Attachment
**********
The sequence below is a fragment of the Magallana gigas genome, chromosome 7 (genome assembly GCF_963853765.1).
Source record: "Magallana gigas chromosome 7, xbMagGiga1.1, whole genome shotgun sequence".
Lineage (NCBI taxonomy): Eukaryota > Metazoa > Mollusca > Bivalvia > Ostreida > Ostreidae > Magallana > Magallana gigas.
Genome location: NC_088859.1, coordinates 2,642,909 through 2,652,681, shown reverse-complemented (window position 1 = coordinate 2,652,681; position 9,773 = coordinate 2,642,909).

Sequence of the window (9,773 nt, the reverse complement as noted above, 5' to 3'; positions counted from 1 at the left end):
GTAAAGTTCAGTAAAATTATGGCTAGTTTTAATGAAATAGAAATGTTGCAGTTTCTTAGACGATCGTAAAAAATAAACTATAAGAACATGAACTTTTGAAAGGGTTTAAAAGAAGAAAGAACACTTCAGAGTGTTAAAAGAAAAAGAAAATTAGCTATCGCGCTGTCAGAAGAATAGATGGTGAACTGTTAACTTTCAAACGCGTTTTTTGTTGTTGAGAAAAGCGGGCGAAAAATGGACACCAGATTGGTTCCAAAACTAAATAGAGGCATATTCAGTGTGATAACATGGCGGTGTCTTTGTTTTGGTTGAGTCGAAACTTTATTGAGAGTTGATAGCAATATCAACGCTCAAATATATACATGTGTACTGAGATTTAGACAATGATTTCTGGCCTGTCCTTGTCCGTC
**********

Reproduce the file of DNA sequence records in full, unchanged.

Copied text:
The sequence below is a fragment of the Magallana gigas genome, chromosome 7 (genome assembly GCF_963853765.1).
Source record: "Magallana gigas chromosome 7, xbMagGiga1.1, whole genome shotgun sequence".
Lineage (NCBI taxonomy): Eukaryota > Metazoa > Mollusca > Bivalvia > Ostreida > Ostreidae > Magallana > Magallana gigas.
Genome location: NC_088859.1, coordinates 2,642,909 through 2,652,681, shown reverse-complemented (window position 1 = coordinate 2,652,681; position 9,773 = coordinate 2,642,909).

Sequence of the window (9,773 nt, the reverse complement as noted above, 5' to 3'; positions counted from 1 at the left end):
GTAAAGTTCAGTAAAATTATGGCTAGTTTTAATGAAATAGAAATGTTGCAGTTTCTTAGACGATCGTAAAAAATAAACTATAAGAACATGAACTTTTGAAAGGGTTTAAAAGAAGAAAGAACACTTCAGAGTGTTAAAAGAAAAAGAAAATTAGCTATCGCGCTGTCAGAAGAATAGATGGTGAACTGTTAACTTTCAAACGCGTTTTTTGTTGTTGAGAAAAGCGGGCGAAAAATGGACACCAGATTGGTTCCAAAACTAAATAGAGGCATATTCAGTGTGATAACATGGCGGTGTCTTTGTTTTGGTTGAGTCGAAACTTTATTGAGAGTTGATAGCAATATCAACGCTCAAATATATACATGTGTACTGAGATTTAGACAATGATTTCTGGCCTGTCCTTGTCCGTC